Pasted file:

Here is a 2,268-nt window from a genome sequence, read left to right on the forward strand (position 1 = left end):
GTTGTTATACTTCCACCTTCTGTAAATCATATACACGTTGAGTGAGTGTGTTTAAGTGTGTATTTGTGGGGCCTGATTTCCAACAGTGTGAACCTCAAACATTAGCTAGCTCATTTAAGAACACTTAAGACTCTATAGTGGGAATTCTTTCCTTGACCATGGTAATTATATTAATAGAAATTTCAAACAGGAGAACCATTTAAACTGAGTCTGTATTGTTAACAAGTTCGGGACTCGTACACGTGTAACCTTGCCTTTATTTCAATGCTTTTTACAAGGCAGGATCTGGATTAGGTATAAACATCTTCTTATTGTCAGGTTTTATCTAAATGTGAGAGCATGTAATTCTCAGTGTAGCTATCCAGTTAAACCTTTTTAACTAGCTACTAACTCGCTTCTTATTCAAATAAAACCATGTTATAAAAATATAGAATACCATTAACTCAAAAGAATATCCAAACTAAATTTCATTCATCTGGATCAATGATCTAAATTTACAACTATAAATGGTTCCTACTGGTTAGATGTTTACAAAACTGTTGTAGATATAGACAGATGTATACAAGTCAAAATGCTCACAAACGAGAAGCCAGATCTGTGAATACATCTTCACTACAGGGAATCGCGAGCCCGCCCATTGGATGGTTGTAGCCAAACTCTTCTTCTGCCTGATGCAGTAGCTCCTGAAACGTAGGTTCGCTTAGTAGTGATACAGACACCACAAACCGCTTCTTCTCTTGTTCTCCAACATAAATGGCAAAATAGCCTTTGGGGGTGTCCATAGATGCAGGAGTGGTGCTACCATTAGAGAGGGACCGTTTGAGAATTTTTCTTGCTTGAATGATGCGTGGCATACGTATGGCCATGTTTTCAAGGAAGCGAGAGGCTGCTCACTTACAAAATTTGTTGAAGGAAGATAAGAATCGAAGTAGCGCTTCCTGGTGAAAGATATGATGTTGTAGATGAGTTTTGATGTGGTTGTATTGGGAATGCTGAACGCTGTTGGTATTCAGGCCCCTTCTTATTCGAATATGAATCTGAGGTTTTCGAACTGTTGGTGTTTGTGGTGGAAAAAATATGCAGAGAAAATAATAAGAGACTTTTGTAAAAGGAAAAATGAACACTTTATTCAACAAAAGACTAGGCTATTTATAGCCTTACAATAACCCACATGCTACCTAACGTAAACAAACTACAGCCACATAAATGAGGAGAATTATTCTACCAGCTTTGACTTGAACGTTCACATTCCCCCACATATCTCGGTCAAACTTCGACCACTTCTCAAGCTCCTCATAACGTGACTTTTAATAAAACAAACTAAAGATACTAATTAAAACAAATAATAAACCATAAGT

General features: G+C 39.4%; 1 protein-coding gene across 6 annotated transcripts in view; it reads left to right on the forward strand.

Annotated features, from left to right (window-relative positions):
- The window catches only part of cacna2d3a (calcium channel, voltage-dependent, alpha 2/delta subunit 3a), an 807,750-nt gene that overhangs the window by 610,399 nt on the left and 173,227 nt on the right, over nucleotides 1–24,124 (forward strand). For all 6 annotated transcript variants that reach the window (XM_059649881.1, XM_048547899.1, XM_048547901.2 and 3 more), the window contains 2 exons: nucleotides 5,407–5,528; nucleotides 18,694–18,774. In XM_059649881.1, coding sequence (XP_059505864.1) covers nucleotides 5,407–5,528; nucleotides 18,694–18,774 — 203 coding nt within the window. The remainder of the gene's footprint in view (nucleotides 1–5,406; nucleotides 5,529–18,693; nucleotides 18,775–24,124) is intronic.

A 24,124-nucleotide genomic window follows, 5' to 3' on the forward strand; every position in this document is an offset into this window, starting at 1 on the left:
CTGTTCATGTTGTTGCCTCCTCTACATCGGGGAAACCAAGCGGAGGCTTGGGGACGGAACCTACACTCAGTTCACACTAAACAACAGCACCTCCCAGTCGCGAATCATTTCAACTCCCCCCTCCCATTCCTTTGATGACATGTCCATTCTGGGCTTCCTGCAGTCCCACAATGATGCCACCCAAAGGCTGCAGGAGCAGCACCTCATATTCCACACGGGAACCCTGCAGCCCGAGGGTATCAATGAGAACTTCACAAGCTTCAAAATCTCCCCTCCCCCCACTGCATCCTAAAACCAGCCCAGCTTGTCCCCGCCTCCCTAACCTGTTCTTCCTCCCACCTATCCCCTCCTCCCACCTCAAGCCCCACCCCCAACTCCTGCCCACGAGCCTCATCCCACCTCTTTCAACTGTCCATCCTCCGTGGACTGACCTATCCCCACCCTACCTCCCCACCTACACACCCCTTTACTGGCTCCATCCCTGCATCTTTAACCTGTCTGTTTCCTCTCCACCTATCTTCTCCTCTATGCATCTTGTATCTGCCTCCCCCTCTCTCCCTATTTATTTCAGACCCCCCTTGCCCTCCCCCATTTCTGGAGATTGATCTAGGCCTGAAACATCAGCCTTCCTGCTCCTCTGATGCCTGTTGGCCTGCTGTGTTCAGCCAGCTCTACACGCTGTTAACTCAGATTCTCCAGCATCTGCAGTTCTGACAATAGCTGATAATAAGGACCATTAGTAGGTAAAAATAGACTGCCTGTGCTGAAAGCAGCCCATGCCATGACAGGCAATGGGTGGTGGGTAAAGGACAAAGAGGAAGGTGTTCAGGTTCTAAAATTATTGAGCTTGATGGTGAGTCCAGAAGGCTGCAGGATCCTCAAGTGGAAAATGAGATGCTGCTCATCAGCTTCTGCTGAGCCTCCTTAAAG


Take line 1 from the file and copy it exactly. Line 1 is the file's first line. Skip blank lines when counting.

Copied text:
Here is a 2,268-nt window from a genome sequence, read left to right on the forward strand (position 1 = left end):